Trash in and around an individual plot must be removed by the plot holder as soon as possible and disposed of appropriately along with the trash collected from common areas.

All plantings, structures and signage must be kept within assigned plots. Plot perimeters outside of the physical box must be consistently trimmed and maintained by the plot holder or designated volunteer. 

The growing of marijuana and invasive plants is prohibited.

Common Area Maintenance

All common areas outside of individual garden plots must be kept neat, trimmed and maintained and invasive plants must be controlled throughout the growing season according to a schedule developed by the operations manager. 

Paths around and between beds must be kept free of plants, structures, overgrowth, etc. for safe and unobstructed passage and be covered with wood chips to control weed growth.

In order to ensure safe and fair use of common areas, intentional plantings outside of garden plots are only allowed with approval by the BNA Board.  Unauthorized plantings outside of approved areas may be removed. 

The berm between the compost bins and the road (Hall Court) and surrounding vegetation must be consistently maintained to prevent growth of weeds, vines, etc. Plants at the side of the road and the fenceline by the sidewalk must be kept trimmed back.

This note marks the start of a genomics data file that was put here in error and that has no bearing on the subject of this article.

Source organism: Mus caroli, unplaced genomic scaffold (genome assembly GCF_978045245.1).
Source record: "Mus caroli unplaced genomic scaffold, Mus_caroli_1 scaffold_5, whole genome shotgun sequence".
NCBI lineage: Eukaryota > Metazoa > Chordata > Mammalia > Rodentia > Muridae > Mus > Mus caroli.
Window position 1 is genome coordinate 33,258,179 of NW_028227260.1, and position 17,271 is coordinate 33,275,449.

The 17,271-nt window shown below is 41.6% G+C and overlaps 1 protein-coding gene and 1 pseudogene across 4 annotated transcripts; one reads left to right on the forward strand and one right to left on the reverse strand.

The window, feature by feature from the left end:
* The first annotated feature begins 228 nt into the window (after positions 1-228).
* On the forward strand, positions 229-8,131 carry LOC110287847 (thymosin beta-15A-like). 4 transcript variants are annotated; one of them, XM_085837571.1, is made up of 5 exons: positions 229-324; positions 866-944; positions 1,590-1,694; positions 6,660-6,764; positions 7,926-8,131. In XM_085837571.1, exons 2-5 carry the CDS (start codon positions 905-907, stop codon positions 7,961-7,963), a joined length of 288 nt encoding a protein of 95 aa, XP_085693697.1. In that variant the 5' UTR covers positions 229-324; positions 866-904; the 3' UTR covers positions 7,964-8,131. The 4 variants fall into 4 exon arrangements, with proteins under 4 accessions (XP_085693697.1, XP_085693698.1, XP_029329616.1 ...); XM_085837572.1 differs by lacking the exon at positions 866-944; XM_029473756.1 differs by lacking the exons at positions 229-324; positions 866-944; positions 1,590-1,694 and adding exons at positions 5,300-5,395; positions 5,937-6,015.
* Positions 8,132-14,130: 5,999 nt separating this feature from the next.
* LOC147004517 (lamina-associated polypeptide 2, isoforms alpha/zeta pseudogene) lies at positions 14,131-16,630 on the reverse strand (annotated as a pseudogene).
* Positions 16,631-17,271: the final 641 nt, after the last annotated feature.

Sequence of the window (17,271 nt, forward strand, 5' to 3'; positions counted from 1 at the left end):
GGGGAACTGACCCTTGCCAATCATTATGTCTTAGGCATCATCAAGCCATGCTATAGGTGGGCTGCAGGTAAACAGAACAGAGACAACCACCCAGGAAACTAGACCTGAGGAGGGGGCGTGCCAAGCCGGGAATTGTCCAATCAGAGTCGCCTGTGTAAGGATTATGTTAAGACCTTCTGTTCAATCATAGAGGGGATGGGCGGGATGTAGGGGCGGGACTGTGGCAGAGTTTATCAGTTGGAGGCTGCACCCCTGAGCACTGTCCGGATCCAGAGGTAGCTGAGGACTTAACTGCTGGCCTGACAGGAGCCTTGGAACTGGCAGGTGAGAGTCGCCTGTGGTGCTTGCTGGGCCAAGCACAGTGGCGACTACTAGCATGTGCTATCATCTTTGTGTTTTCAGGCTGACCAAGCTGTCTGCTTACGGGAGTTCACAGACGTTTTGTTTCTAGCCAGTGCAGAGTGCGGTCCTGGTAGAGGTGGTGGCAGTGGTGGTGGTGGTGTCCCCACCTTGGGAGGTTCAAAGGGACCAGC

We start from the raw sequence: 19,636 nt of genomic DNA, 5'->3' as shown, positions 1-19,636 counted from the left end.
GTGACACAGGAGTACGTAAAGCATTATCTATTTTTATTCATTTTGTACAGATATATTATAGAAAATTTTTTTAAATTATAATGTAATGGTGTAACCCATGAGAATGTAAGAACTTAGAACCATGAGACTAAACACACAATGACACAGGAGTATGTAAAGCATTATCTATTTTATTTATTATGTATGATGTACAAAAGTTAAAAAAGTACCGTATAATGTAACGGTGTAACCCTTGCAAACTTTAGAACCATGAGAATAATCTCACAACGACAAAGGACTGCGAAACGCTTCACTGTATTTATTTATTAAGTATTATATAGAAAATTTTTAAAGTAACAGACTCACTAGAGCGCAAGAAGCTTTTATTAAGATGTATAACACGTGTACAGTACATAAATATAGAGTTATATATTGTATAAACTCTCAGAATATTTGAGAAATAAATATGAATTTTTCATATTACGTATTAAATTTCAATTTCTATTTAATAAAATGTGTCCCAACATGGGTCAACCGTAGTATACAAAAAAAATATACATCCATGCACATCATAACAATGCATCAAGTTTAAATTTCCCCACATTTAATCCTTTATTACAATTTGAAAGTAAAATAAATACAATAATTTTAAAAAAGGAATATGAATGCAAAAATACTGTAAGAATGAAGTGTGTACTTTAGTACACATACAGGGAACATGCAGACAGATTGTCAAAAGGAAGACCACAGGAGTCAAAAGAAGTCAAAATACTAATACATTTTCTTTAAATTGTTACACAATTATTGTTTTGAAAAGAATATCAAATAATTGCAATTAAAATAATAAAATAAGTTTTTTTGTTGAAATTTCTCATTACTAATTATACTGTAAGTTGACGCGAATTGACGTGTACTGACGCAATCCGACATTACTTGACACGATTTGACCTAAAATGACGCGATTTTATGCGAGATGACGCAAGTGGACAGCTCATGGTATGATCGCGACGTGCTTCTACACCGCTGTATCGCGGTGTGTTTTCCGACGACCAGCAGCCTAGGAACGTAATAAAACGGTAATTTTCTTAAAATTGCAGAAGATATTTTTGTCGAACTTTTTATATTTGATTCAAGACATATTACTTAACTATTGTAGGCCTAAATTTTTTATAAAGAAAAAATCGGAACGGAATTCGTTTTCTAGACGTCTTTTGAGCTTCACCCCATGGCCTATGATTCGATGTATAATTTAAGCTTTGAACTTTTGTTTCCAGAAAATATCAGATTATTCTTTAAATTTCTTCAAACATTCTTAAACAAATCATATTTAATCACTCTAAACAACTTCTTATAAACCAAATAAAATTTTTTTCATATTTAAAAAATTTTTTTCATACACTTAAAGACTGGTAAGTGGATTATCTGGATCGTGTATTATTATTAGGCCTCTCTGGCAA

General trash removal should happen on a daily basis as gardeners tend their own plots; a designated volunteer may be appointed to oversee this task.  

Regular trash bags should be used and may be deposited in either the dumpster behind the former shelter at 203 Oxford Street or the one next to the ramp in the parking lot across from Hall Court on Cedar Street. 

Large or bulky trash items left in the garden such as shopping carts should be brought to the attention of the garden coordinator, who will arrange for their removal. 

Trash must also be regularly monitored and removed during the off season between November and May. 

Graffiti, vandalism, or dumping of trash should be reported immediately to the Garden Coordinator. 


Multilingual signs will be posted indicating that touching or picking plants without permission is discouraged.

Respectful signage may be displayed by gardeners within their own plots if they wish to discourage picking of their plants. 

General garden signage and plantings outside of assigned plots must be approved by the garden coordinator.

“Keep Out” signs will be maintained at either end of the raspberry stand as this area has previously attracted tent encampments.

Community Access 

The garden is open to everyone to visit and enjoy between dawn and dusk.